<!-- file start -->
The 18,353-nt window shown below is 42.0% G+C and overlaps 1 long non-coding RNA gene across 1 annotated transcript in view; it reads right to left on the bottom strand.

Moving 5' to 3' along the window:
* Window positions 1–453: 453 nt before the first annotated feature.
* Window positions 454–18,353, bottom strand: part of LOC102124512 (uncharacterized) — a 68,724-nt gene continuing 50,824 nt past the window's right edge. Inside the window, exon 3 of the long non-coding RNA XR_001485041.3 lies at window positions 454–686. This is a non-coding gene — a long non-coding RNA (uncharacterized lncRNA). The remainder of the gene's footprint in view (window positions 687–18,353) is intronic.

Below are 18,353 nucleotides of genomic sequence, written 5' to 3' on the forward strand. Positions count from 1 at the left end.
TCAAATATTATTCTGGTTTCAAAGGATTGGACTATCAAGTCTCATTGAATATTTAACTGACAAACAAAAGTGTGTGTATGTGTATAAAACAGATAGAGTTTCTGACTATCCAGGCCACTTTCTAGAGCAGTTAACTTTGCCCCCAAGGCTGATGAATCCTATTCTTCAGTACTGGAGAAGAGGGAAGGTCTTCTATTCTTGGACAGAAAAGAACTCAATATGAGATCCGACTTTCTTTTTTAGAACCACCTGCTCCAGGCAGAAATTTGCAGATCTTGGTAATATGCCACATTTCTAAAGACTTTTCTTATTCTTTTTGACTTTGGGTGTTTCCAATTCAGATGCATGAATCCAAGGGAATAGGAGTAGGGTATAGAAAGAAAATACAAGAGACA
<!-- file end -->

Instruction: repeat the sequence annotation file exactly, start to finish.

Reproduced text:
The 18,353-nt window shown below is 42.0% G+C and overlaps 1 long non-coding RNA gene across 1 annotated transcript in view; it reads right to left on the bottom strand.

Moving 5' to 3' along the window:
* Window positions 1–453: 453 nt before the first annotated feature.
* Window positions 454–18,353, bottom strand: part of LOC102124512 (uncharacterized) — a 68,724-nt gene continuing 50,824 nt past the window's right edge. Inside the window, exon 3 of the long non-coding RNA XR_001485041.3 lies at window positions 454–686. This is a non-coding gene — a long non-coding RNA (uncharacterized lncRNA). The remainder of the gene's footprint in view (window positions 687–18,353) is intronic.

Below are 18,353 nucleotides of genomic sequence, written 5' to 3' on the forward strand. Positions count from 1 at the left end.
TCAAATATTATTCTGGTTTCAAAGGATTGGACTATCAAGTCTCATTGAATATTTAACTGACAAACAAAAGTGTGTGTATGTGTATAAAACAGATAGAGTTTCTGACTATCCAGGCCACTTTCTAGAGCAGTTAACTTTGCCCCCAAGGCTGATGAATCCTATTCTTCAGTACTGGAGAAGAGGGAAGGTCTTCTATTCTTGGACAGAAAAGAACTCAATATGAGATCCGACTTTCTTTTTTAGAACCACCTGCTCCAGGCAGAAATTTGCAGATCTTGGTAATATGCCACATTTCTAAAGACTTTTCTTATTCTTTTTGACTTTGGGTGTTTCCAATTCAGATGCATGAATCCAAGGGAATAGGAGTAGGGTATAGAAAGAAAATACAAGAGACA